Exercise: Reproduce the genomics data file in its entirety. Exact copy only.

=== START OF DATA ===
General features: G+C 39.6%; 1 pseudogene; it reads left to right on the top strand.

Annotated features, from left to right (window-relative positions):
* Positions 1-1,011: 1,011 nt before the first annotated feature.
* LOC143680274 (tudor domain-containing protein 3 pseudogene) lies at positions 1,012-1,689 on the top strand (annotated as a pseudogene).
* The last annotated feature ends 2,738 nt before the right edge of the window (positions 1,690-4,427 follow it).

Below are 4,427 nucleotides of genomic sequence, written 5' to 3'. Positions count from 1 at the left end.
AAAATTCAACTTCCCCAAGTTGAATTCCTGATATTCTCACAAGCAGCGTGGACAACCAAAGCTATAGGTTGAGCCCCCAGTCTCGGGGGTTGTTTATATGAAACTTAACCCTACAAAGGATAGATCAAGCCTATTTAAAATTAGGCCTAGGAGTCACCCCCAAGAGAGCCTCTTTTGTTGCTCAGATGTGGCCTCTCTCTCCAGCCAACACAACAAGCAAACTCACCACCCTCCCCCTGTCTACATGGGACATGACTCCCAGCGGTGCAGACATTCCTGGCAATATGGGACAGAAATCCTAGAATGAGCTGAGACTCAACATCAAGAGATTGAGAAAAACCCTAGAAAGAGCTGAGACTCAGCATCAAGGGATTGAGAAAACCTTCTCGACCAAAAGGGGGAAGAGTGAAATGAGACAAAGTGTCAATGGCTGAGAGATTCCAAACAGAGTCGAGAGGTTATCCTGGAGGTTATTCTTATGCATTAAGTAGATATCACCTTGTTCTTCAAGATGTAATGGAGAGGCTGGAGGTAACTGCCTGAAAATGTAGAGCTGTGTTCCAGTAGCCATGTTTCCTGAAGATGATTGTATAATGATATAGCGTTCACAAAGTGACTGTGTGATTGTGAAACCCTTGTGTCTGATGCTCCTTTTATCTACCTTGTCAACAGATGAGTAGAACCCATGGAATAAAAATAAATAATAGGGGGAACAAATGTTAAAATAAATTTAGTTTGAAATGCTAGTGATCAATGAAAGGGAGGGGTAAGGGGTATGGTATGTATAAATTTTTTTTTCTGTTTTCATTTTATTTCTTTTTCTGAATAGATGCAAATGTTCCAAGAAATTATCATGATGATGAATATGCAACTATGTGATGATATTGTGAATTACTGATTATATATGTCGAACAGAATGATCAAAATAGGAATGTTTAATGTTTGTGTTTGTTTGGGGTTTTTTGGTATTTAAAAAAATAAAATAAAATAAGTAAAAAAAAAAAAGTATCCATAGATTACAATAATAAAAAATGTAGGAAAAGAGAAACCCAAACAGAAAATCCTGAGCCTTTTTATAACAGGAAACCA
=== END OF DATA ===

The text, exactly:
General features: G+C 39.6%; 1 pseudogene; it reads left to right on the top strand.

Annotated features, from left to right (window-relative positions):
* Positions 1-1,011: 1,011 nt before the first annotated feature.
* LOC143680274 (tudor domain-containing protein 3 pseudogene) lies at positions 1,012-1,689 on the top strand (annotated as a pseudogene).
* The last annotated feature ends 2,738 nt before the right edge of the window (positions 1,690-4,427 follow it).

Below are 4,427 nucleotides of genomic sequence, written 5' to 3'. Positions count from 1 at the left end.
AAAATTCAACTTCCCCAAGTTGAATTCCTGATATTCTCACAAGCAGCGTGGACAACCAAAGCTATAGGTTGAGCCCCCAGTCTCGGGGGTTGTTTATATGAAACTTAACCCTACAAAGGATAGATCAAGCCTATTTAAAATTAGGCCTAGGAGTCACCCCCAAGAGAGCCTCTTTTGTTGCTCAGATGTGGCCTCTCTCTCCAGCCAACACAACAAGCAAACTCACCACCCTCCCCCTGTCTACATGGGACATGACTCCCAGCGGTGCAGACATTCCTGGCAATATGGGACAGAAATCCTAGAATGAGCTGAGACTCAACATCAAGAGATTGAGAAAAACCCTAGAAAGAGCTGAGACTCAGCATCAAGGGATTGAGAAAACCTTCTCGACCAAAAGGGGGAAGAGTGAAATGAGACAAAGTGTCAATGGCTGAGAGATTCCAAACAGAGTCGAGAGGTTATCCTGGAGGTTATTCTTATGCATTAAGTAGATATCACCTTGTTCTTCAAGATGTAATGGAGAGGCTGGAGGTAACTGCCTGAAAATGTAGAGCTGTGTTCCAGTAGCCATGTTTCCTGAAGATGATTGTATAATGATATAGCGTTCACAAAGTGACTGTGTGATTGTGAAACCCTTGTGTCTGATGCTCCTTTTATCTACCTTGTCAACAGATGAGTAGAACCCATGGAATAAAAATAAATAATAGGGGGAACAAATGTTAAAATAAATTTAGTTTGAAATGCTAGTGATCAATGAAAGGGAGGGGTAAGGGGTATGGTATGTATAAATTTTTTTTTCTGTTTTCATTTTATTTCTTTTTCTGAATAGATGCAAATGTTCCAAGAAATTATCATGATGATGAATATGCAACTATGTGATGATATTGTGAATTACTGATTATATATGTCGAACAGAATGATCAAAATAGGAATGTTTAATGTTTGTGTTTGTTTGGGGTTTTTTGGTATTTAAAAAAATAAAATAAAATAAGTAAAAAAAAAAAAGTATCCATAGATTACAATAATAAAAAATGTAGGAAAAGAGAAACCCAAACAGAAAATCCTGAGCCTTTTTATAACAGGAAACCA